PCI DSS responsibility

Who has responsibility for your business’s PCI DSS compliance?

The new EU General Data Protection Regulation (GDPR) sets out that every company should have a designated individual overseeing data protection – not in terms of deciding what data to store, but ensuring that procedures and policies are in place and knowing what to do should a breach occur. And the same goes for PCI DSS.

But that doesn’t mean that ensuring a company’s compliance is down to one person or department alone. In every organisation, there is always the temptation to ‘pass the buck’ on something that isn’t necessarily the specialisation of the team but actually, in order for the procedures to be effective, everyone in the business needs to contribute. Here are just a few examples of the roles that different teams will play.


So often, the obvious choice is to place all responsibility for PCI DSS onto the team that runs and manages the IT network. They play an important role in putting firewalls in place that are robust and up to date as well as ensuring that customer data is being processed in a secure environment and that no cracks appear in the integration between the various systems and databases. The hackers are consistently developing new clever ways to infiltrate systems so IT teams have to evolve with new technologies to keep a data breach at bay. But to do this they need the support of…

Business owners/ senior management

It’s often tempting for business owners and directors to bury their heads in the sand and have an ‘it’ll never happen to us’ attitude when it comes to data protection and cyber security. A dangerous approach to have when data breaches are consistently on the rise, affecting businesses of all shapes and sizes, and the repercussions of not being compliant can destroy the future of the organisation.

Sensible senior management teams, business owners and management boards are very much aware of the risks associated with not being PCI DSS compliant. Ready to invest adequate funds for up to date secure systems and software, they see cyber security as a necessity and an opportunity to improve their relationship with the customer.

A top-down approach is crucial – a survey by ClearSwift in 2015 showed that, worryingly, 22% of employees think they have no responsibilities relating to data security. Management has to oversee the establishment of corporate policies to ensure that knowledge of the risks and responsibilities stretches throughout the organisation. To do this, they need to enlist the commitment of…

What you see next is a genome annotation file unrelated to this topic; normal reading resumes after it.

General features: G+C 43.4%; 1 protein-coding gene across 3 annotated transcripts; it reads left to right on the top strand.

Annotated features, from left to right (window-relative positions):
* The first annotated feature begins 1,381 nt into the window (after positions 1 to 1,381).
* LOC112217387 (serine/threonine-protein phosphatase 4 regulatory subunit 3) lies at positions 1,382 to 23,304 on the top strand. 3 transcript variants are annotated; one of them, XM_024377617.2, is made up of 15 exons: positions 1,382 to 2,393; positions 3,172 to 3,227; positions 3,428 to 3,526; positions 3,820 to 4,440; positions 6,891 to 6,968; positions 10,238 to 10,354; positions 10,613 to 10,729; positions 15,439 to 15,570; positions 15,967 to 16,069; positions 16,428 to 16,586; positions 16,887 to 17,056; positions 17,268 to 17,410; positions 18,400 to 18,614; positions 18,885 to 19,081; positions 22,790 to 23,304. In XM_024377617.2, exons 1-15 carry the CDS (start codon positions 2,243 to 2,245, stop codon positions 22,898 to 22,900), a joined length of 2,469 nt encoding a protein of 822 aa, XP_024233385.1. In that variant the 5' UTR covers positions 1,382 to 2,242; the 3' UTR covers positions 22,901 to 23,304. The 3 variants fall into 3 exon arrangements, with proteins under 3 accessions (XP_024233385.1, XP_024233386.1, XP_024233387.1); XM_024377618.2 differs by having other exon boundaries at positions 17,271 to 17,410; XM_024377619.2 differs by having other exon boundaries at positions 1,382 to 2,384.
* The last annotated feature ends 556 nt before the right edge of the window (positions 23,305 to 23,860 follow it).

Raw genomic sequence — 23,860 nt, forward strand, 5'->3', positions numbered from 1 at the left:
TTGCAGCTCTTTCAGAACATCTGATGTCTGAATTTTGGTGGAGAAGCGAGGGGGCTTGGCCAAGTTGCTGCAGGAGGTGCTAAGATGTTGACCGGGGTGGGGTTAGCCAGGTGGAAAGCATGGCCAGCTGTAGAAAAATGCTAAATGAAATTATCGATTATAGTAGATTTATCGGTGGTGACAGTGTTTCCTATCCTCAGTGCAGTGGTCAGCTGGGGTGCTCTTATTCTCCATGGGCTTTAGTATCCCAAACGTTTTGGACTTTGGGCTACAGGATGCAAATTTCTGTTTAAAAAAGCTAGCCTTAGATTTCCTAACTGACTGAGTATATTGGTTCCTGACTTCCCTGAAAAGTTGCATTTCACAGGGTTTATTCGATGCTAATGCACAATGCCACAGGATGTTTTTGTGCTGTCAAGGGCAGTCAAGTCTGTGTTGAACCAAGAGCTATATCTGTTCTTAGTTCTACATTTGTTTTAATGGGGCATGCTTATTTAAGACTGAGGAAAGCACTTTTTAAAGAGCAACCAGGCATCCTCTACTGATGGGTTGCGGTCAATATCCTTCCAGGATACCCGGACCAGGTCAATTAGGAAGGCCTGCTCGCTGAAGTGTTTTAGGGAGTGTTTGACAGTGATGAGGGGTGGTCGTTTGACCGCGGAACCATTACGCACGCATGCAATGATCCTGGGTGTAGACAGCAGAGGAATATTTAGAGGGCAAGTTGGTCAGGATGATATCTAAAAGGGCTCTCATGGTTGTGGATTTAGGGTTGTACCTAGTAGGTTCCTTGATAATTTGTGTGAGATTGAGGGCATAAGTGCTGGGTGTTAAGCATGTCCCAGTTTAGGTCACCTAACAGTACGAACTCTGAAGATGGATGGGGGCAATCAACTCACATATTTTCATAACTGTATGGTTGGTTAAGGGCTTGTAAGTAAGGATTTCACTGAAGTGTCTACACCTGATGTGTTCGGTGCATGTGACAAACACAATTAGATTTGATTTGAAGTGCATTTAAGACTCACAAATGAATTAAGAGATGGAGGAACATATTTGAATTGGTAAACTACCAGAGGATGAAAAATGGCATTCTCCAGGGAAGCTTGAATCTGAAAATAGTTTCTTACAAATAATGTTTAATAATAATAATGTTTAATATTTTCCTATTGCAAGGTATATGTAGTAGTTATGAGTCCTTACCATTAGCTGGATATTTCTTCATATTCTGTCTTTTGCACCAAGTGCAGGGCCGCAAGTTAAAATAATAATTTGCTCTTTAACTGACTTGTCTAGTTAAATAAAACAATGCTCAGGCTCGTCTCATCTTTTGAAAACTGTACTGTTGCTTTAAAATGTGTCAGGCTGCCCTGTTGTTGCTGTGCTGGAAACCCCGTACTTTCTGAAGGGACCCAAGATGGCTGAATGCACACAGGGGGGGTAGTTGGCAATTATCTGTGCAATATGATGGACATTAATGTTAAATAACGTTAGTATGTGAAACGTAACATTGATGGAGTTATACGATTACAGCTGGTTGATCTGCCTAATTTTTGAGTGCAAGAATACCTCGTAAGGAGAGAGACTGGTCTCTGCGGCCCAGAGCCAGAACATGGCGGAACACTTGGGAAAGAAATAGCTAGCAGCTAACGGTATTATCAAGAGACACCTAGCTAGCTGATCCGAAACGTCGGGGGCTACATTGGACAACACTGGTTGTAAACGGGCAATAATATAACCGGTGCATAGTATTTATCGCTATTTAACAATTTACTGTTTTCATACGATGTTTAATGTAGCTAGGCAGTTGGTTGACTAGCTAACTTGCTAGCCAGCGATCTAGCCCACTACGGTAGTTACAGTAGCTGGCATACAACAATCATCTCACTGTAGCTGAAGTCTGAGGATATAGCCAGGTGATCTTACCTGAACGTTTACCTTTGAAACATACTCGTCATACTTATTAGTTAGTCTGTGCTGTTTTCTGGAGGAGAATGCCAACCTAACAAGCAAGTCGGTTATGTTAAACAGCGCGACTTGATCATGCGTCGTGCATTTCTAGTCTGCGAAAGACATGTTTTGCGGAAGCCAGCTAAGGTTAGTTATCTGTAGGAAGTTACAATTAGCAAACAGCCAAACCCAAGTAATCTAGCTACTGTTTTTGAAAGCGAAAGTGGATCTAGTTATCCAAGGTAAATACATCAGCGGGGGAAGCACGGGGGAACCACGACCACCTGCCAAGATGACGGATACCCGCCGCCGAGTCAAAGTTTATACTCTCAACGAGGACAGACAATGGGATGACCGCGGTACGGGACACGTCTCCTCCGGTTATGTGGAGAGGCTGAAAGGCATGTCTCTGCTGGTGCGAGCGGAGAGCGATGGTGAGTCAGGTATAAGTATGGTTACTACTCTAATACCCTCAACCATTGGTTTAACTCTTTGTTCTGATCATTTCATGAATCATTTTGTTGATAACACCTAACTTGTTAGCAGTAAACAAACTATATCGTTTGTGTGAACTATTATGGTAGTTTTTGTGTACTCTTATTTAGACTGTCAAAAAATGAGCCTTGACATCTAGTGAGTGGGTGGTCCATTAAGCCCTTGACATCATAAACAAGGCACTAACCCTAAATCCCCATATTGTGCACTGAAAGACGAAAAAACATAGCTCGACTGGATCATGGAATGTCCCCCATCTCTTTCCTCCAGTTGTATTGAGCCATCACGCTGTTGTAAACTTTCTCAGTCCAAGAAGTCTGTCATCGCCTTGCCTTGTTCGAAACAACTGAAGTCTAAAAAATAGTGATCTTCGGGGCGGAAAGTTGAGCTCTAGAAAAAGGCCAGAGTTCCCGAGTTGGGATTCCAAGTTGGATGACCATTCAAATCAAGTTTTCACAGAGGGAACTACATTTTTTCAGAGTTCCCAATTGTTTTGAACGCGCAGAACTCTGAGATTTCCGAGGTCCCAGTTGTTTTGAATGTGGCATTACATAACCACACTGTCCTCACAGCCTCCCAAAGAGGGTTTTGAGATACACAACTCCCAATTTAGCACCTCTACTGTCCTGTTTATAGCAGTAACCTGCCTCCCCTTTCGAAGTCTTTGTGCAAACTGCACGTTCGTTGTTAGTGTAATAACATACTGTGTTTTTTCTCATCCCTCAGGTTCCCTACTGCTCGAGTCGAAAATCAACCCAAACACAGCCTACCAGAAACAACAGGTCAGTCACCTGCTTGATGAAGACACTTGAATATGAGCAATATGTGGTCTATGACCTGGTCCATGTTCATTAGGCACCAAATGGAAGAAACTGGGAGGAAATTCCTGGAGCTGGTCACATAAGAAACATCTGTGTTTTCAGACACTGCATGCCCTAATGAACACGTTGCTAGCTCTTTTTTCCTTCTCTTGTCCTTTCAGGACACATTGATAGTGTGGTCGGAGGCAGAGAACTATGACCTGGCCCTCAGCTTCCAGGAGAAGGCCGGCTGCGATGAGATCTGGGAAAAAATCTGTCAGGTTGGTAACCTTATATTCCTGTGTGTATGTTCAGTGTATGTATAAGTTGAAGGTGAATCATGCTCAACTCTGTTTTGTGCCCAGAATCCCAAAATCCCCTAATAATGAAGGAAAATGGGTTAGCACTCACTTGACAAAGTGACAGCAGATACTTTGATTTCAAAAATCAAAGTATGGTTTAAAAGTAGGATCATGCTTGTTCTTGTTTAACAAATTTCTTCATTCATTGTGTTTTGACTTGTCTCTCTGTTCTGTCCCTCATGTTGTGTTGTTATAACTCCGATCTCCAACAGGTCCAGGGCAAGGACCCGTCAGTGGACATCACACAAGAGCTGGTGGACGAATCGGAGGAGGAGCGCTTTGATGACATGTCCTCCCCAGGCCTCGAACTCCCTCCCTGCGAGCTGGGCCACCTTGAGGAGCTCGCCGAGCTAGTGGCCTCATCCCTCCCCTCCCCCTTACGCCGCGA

Human resources

The HR team is responsible for organising induction and training programmes to maintain the skills of the workforce to a standard required for the business and this should include topics relating to data protection and cyber security. In addition to training, ensuring the staff handbooks are up to date with information relating to the company’s data protection commitments is essential, as is providing clear guidance on what to do if they notice suspicious activity within the database and payment systems.

Call handlers/agents

Technology will only ever be as good as the people that use it. While companies can throw themselves into preventing a security breach, they are reliant on the commitment and efficiency of their staff to prevent weaknesses in the payment process, to look out for the signs of a breach and to know what to do if and when it happens.


At PCI Telecom, we create secure card payment systems that work for your business, be it for payments over the phone or online. Our card payment solutions feature end-to-end encryption and have PCI DSS Level 1 accreditation. Find out more about passing on your PCI DSS compliance responsibilities to us AND getting a card payment system built bespoke for your business by giving us a call today.